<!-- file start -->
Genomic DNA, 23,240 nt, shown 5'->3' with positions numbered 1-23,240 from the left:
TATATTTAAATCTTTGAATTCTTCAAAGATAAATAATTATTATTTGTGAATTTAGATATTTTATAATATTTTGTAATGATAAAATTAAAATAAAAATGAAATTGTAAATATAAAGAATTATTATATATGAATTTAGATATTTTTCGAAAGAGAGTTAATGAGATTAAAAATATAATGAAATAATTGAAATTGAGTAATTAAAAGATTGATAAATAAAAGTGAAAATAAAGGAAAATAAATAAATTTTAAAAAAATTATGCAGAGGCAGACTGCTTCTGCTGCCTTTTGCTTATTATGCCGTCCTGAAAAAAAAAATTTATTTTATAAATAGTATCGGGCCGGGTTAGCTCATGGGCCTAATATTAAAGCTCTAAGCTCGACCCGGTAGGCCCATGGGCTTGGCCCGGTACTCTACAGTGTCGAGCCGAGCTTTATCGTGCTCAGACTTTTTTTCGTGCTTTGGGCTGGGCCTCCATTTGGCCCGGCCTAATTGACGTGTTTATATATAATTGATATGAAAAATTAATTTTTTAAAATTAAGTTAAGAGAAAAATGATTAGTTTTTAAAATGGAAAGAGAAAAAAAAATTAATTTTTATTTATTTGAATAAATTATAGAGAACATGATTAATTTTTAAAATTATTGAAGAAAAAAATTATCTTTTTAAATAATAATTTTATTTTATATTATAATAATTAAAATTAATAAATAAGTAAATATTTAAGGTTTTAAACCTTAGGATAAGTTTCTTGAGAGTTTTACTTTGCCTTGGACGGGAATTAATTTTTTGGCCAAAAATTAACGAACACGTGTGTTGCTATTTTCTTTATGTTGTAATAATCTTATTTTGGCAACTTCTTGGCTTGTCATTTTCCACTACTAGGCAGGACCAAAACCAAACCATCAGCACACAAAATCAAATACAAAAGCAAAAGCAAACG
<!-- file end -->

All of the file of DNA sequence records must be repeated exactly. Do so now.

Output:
Genomic DNA, 23,240 nt, shown 5'->3' with positions numbered 1-23,240 from the left:
TATATTTAAATCTTTGAATTCTTCAAAGATAAATAATTATTATTTGTGAATTTAGATATTTTATAATATTTTGTAATGATAAAATTAAAATAAAAATGAAATTGTAAATATAAAGAATTATTATATATGAATTTAGATATTTTTCGAAAGAGAGTTAATGAGATTAAAAATATAATGAAATAATTGAAATTGAGTAATTAAAAGATTGATAAATAAAAGTGAAAATAAAGGAAAATAAATAAATTTTAAAAAAATTATGCAGAGGCAGACTGCTTCTGCTGCCTTTTGCTTATTATGCCGTCCTGAAAAAAAAAATTTATTTTATAAATAGTATCGGGCCGGGTTAGCTCATGGGCCTAATATTAAAGCTCTAAGCTCGACCCGGTAGGCCCATGGGCTTGGCCCGGTACTCTACAGTGTCGAGCCGAGCTTTATCGTGCTCAGACTTTTTTTCGTGCTTTGGGCTGGGCCTCCATTTGGCCCGGCCTAATTGACGTGTTTATATATAATTGATATGAAAAATTAATTTTTTAAAATTAAGTTAAGAGAAAAATGATTAGTTTTTAAAATGGAAAGAGAAAAAAAAATTAATTTTTATTTATTTGAATAAATTATAGAGAACATGATTAATTTTTAAAATTATTGAAGAAAAAAATTATCTTTTTAAATAATAATTTTATTTTATATTATAATAATTAAAATTAATAAATAAGTAAATATTTAAGGTTTTAAACCTTAGGATAAGTTTCTTGAGAGTTTTACTTTGCCTTGGACGGGAATTAATTTTTTGGCCAAAAATTAACGAACACGTGTGTTGCTATTTTCTTTATGTTGTAATAATCTTATTTTGGCAACTTCTTGGCTTGTCATTTTCCACTACTAGGCAGGACCAAAACCAAACCATCAGCACACAAAATCAAATACAAAAGCAAAAGCAAACG